It was on this stretch that we were treated to a spectacular display of a hunting bold eagle. Now, I had heard rumors that bald eagles are strictly scavengers. So, when I saw a large raptor retract its wings and dive into the water from the heights, I thought it was an osprey. Not so! The magnificent creature emerged from the water with heavy flaps of its powerful wings and with a good-sized fish in its talons. The fish was clearly visible from several hundred feet away. I breathed a sigh of relief—America's national bird is not just a scavenger after all!
Toward the end of the trip, NE winds washed the vertical cliffs of the northern coast for two straight days. When paddling next to shore, wind from this direction meant rebounding waves with no discernible rhythm, pattern, regular size, or direction. One wave hits the boat from the port and the next one can be from starboard twice or half the size of the first one. Not sure if this qualifies as a highlight but it was definitely an experience I will not soon forget. Darting in and out of the rebounding waves next to embankment-fortified shores of Chicago is one thing. At home you always have a choice of paddling out or turning around. Hour after hour of going up and down, left and right and every-which-way without an alternative was something else altogether. Turning around was not an option with our goal in mind. Paddling away from shore would have exposed us to the full force of the east wind from which we were partially sheltered by the island. Therefore, staying in the chop closer to shore was the lesser of two evils.
The need to stay loose in the hips is a lesson one needs to learn early in sea kayaking life. I thought I've had it under my belt. There's nothing like a hour after hour in rebounding waves up to 5' high or more on consecutive days to reinforce the message. Adrenaline is a limited resource. You can only meet the incoming waves by counter-attacks for so long. Then there is the mental energy required to stay perpetually vigilant and it was also draining quickly with the clicks of the clock. You have to make friends with the waves and trust the boat. Let the water come and toss the boat. The kayak will stay up if you just let it do its balancing thing. If you fight the sea, only two things can happen: first, you will certainly lose in the long run and, two, the pleasure of being on the water will be sucked right out of the experience. I imagine that wrestling with a grizzly in a circus show should be similar—a thrill to be in the presence of that tremendous power but one small mishap and the one with the short end of the stick is not going to be the wild beast.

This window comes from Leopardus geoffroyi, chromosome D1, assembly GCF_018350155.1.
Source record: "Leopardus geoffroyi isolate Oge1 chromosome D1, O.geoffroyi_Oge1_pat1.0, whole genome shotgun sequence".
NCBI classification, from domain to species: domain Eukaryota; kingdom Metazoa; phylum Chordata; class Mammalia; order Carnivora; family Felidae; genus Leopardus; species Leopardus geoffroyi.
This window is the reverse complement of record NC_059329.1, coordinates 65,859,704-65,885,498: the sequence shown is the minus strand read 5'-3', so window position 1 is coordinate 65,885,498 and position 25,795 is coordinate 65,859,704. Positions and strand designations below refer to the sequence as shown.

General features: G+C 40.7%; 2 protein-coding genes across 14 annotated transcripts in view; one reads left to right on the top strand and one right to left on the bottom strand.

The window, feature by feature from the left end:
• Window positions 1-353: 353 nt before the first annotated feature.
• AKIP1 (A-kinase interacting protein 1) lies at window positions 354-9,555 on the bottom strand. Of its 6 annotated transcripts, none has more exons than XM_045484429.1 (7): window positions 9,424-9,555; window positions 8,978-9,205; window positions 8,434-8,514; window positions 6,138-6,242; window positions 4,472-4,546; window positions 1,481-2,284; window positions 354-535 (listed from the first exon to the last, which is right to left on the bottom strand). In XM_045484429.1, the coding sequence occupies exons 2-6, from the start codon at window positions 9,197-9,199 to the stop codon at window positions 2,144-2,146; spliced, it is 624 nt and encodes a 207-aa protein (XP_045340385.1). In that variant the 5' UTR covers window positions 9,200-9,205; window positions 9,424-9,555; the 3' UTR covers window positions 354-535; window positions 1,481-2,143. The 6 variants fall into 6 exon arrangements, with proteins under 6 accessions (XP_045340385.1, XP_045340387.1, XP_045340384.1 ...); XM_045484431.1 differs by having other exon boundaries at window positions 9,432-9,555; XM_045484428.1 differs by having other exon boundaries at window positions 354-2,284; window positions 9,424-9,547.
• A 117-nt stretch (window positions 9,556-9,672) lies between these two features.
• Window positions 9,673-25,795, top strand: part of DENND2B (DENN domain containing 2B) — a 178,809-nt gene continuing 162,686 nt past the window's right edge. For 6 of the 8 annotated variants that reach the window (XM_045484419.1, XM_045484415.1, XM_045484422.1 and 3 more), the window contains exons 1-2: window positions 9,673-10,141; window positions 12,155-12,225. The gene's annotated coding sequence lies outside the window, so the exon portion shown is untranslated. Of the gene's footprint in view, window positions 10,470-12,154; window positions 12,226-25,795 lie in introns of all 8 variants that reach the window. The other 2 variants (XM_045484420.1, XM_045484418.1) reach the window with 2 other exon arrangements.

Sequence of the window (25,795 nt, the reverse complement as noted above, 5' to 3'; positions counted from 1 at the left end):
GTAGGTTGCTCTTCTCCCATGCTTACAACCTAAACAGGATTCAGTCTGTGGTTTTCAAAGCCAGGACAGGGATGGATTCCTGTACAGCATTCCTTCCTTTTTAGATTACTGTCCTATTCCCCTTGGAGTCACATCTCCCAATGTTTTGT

Our only side-trip of the voyage on the water involved the exploration of McCargoe Cove. We unloaded the boats at Birch Island shelter and took now empty kayaks into the heart of this pristine bay. Ahh! Paddling flat water had never felt so good after a day in rebounding mess still raging less than a mile away. The contrast only served to amplify the serene nature of this inlet. The boats felt so lively and cooperative without the load of supplies we left behind. It was almost like no effort was required to move them forward. Several loon couples welcomed us to their sanctuary. At the southern end we met a very social and playful otter. It amused us for quite some time but, after a while, we paddled off to explore a picturesque creek leading to Chickenbone Lake and to search for moose there. To our surprise, the otter was bobbing right where we left it when we came back 30 minutes later. My son is an avid fan of sea otters. I could not wait to tell him about this friend we made!
A trek to Amygdaloid Lake was short and absolutely wonderful. Yes, the satellite islands next to Isle Royale have legitimate-size lakes of their own. There is also an arch along the way. The view of the channel between the two islands from the top of the Amygdaloid was just priceless. So were the blueberries we found—tiny, ripe, sweet, and delicious. The next day, another elevated lookout—Louise—surpassed the views from the top of Amygdaloid and improved on what was already pretty much perfect. On the last day of the trip we hiked the mile from Tobin Bay up to the top of Look-Out Louise. From there we could see the maze of land and water on the NE side of the island from the bird's point of view. It's like looking at a cool topographical map just one hundred times better!
Multiple headlands around Isle Royale cast spits of shallows into the lake. Some can be up to ¼ or even ½ mile long depending on the height of the waves that expose them. Any time you have shoals like that, waves would break much farther off-shore relative to surrounding deeper areas. We witnessed that most memorably on day three as we rounded the Long Point and the Head. There, however, we only had to keep paddling further off-shore and avoid the breaking waves.